Over 150 students and staff gathered at UTS in Sydney on 23 May to protest and condemn a series of targeted Islamophobic attacks.
Students and staff spoke out and marched to the site of one of the attacks, chalking messages of “welcome” and “no to Islamophobia” to reclaim the campus.
Aishah Ali, a member of the UTS Muslim Society spoke at the rally and commented that, “To have a diverse group of students unify in solidarity for a common initiative shows great strength and acceptance for the Muslim female community, but it monumentally enhances our lived experience on campus.”
On 11 May, four women wearing the hijab were assaulted in a series of unprovoked Islamophobic attacks by a 39-year-old journalism student. Four women who expected to be able to walk safely to university became victims of a hate crime. In response, the university put up a Facebook statement proclaiming that they had provided counselling sessions for people who had been subject to this vile act of racism.
The rally was organised by members of the NTEU at UTS and student activists including members of Solidarity.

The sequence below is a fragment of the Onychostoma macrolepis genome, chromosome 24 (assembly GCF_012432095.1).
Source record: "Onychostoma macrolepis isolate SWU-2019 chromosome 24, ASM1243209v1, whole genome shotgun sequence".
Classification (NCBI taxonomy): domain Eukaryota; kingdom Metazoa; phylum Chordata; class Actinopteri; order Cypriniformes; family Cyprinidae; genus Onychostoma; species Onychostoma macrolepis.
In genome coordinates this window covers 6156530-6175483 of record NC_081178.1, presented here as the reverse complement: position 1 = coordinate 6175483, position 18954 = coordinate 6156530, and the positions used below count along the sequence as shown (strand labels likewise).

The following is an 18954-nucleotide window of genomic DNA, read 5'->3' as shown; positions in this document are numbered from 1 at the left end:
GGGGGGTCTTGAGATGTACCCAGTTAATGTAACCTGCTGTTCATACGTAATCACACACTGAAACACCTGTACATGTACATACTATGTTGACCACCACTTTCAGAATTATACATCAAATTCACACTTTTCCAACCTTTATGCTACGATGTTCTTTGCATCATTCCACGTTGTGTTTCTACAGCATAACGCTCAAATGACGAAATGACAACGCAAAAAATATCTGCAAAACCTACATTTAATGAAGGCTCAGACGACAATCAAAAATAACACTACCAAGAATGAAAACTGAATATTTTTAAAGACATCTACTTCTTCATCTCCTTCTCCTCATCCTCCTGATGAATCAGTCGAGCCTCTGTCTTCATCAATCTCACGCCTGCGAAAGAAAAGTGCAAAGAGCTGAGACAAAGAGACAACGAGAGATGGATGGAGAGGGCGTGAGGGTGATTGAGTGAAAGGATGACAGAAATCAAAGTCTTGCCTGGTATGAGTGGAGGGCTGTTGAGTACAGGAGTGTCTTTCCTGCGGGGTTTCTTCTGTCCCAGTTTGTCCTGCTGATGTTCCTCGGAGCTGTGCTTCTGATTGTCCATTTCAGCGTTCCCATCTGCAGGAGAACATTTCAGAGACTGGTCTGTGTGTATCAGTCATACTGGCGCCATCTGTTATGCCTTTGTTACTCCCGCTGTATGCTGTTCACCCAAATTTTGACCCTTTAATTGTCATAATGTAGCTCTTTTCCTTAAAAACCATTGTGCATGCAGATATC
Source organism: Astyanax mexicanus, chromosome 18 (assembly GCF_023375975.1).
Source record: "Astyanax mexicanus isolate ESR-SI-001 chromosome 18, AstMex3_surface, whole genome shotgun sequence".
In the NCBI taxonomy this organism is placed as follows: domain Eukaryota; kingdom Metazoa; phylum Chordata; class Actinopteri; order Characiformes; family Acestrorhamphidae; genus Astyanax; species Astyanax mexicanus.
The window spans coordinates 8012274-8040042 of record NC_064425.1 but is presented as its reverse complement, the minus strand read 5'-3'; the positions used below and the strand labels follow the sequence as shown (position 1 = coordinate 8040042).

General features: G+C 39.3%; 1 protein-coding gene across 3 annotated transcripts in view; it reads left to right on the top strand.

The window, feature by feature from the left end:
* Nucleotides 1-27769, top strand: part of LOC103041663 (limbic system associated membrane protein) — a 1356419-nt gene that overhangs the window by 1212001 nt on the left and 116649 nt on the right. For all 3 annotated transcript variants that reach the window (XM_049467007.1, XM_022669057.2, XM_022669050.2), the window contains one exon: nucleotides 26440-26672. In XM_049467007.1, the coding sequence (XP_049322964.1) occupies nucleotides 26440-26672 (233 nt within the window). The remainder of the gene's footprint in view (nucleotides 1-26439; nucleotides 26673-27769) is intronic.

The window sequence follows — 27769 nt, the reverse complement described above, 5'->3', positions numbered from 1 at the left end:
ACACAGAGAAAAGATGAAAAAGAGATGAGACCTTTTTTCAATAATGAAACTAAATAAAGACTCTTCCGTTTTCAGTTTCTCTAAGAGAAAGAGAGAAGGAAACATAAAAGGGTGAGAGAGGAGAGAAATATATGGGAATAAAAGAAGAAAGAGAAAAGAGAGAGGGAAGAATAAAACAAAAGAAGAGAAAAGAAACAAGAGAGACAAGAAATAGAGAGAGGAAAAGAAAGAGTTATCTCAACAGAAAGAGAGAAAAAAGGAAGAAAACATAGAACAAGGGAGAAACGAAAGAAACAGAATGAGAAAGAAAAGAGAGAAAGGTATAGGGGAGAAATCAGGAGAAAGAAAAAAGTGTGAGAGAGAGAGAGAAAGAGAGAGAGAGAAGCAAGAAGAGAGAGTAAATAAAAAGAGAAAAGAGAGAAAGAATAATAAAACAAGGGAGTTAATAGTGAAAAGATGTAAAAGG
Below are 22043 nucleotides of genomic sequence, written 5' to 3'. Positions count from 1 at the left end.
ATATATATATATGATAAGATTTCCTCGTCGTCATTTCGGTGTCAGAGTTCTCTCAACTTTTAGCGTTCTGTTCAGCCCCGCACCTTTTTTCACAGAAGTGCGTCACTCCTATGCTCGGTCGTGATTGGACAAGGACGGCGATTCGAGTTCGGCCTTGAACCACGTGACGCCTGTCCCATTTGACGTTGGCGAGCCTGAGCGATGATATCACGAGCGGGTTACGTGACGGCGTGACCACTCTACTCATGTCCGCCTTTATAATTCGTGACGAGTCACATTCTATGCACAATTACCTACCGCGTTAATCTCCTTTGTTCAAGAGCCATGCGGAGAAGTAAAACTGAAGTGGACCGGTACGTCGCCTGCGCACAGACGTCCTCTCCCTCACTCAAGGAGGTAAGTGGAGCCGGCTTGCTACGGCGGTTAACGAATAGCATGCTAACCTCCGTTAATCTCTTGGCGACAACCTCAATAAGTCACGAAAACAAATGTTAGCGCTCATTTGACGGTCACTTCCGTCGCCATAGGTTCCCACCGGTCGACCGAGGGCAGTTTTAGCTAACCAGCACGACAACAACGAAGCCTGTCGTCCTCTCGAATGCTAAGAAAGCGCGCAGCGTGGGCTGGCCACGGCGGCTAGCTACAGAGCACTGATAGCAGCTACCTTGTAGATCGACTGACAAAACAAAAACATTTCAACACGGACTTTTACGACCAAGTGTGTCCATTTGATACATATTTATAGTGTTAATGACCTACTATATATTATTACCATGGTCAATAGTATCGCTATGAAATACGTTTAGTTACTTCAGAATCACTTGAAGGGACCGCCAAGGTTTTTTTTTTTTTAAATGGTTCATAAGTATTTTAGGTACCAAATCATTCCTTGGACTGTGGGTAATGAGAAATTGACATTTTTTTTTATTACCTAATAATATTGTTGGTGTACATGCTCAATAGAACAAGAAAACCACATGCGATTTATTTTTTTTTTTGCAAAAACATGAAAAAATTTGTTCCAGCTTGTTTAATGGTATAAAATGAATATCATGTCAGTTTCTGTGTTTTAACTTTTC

Kais Al Momani, one of the academics who spoke, witnessed the attacks and helped facilitate meetings between the students and staff.
UTS likes to pride itself on its support for social justice and diversity, running a “Racism it stops with me” campaign through its Equity and Diversity Unit.
Verity Firth, head of the unit, told the rally, “We are determined to create a campus culture of inclusion and acceptance”.
But the pressure it puts on its staff, 78 per cent of them on casual or fixed term contracts, is at odds with allowing them the time to properly create such a culture on campus. UTS is at the forefront of attacks on education with its recent introduction of trimesters.
Nor is action on campus enough to get to the root cause of such racism. These attacks are not anomalies, and are the result of racism which comes from the top of society, trickles down and festers, breeding xenophobia.
The “fear” of Muslims is manufactured by continual scaremongering about terrorism from the government and the media. Their racism gives confidence to individual bigots to carry out such attacks. This needs to be acknowledged if we are to try and end islamophobia and racism in all its forms.
The rally at UTS showed how to respond both to individual racist attacks and the wider climate of Islamophobia—bringing together people from across society, united against racism.
By Tooba Anwar